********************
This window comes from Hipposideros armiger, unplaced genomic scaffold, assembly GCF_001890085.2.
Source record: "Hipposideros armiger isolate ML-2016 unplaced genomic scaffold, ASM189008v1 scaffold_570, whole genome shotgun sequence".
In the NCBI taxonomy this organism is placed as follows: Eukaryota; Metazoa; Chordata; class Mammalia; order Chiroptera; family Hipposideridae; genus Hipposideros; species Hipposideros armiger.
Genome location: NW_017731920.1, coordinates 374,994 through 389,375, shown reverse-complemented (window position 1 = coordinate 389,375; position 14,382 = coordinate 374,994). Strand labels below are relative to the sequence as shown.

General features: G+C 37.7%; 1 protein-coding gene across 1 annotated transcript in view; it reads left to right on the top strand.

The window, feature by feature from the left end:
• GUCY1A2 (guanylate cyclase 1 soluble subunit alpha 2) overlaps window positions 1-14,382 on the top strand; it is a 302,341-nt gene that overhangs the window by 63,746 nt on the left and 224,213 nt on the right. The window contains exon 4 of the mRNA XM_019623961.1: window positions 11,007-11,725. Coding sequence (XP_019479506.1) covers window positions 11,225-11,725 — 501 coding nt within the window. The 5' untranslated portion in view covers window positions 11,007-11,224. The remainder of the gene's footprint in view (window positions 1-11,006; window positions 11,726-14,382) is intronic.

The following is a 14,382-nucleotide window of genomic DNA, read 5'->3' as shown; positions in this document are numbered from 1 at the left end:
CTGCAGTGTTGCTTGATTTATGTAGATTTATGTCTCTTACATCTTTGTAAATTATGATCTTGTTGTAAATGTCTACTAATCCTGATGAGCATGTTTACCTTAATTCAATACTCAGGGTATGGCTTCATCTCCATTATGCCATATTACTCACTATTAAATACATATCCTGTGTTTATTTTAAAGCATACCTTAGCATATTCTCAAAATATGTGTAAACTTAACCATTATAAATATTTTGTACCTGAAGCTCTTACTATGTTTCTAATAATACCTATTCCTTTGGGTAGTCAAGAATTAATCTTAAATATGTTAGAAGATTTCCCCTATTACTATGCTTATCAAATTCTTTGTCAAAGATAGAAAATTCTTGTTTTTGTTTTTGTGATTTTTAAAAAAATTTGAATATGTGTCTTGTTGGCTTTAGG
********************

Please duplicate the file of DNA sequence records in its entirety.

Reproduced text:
This window comes from Hipposideros armiger, unplaced genomic scaffold, assembly GCF_001890085.2.
Source record: "Hipposideros armiger isolate ML-2016 unplaced genomic scaffold, ASM189008v1 scaffold_570, whole genome shotgun sequence".
In the NCBI taxonomy this organism is placed as follows: Eukaryota; Metazoa; Chordata; class Mammalia; order Chiroptera; family Hipposideridae; genus Hipposideros; species Hipposideros armiger.
Genome location: NW_017731920.1, coordinates 374,994 through 389,375, shown reverse-complemented (window position 1 = coordinate 389,375; position 14,382 = coordinate 374,994). Strand labels below are relative to the sequence as shown.

General features: G+C 37.7%; 1 protein-coding gene across 1 annotated transcript in view; it reads left to right on the top strand.

The window, feature by feature from the left end:
• GUCY1A2 (guanylate cyclase 1 soluble subunit alpha 2) overlaps window positions 1-14,382 on the top strand; it is a 302,341-nt gene that overhangs the window by 63,746 nt on the left and 224,213 nt on the right. The window contains exon 4 of the mRNA XM_019623961.1: window positions 11,007-11,725. Coding sequence (XP_019479506.1) covers window positions 11,225-11,725 — 501 coding nt within the window. The 5' untranslated portion in view covers window positions 11,007-11,224. The remainder of the gene's footprint in view (window positions 1-11,006; window positions 11,726-14,382) is intronic.

The following is a 14,382-nucleotide window of genomic DNA, read 5'->3' as shown; positions in this document are numbered from 1 at the left end:
CTGCAGTGTTGCTTGATTTATGTAGATTTATGTCTCTTACATCTTTGTAAATTATGATCTTGTTGTAAATGTCTACTAATCCTGATGAGCATGTTTACCTTAATTCAATACTCAGGGTATGGCTTCATCTCCATTATGCCATATTACTCACTATTAAATACATATCCTGTGTTTATTTTAAAGCATACCTTAGCATATTCTCAAAATATGTGTAAACTTAACCATTATAAATATTTTGTACCTGAAGCTCTTACTATGTTTCTAATAATACCTATTCCTTTGGGTAGTCAAGAATTAATCTTAAATATGTTAGAAGATTTCCCCTATTACTATGCTTATCAAATTCTTTGTCAAAGATAGAAAATTCTTGTTTTTGTTTTTGTGATTTTTAAAAAAATTTGAATATGTGTCTTGTTGGCTTTAGG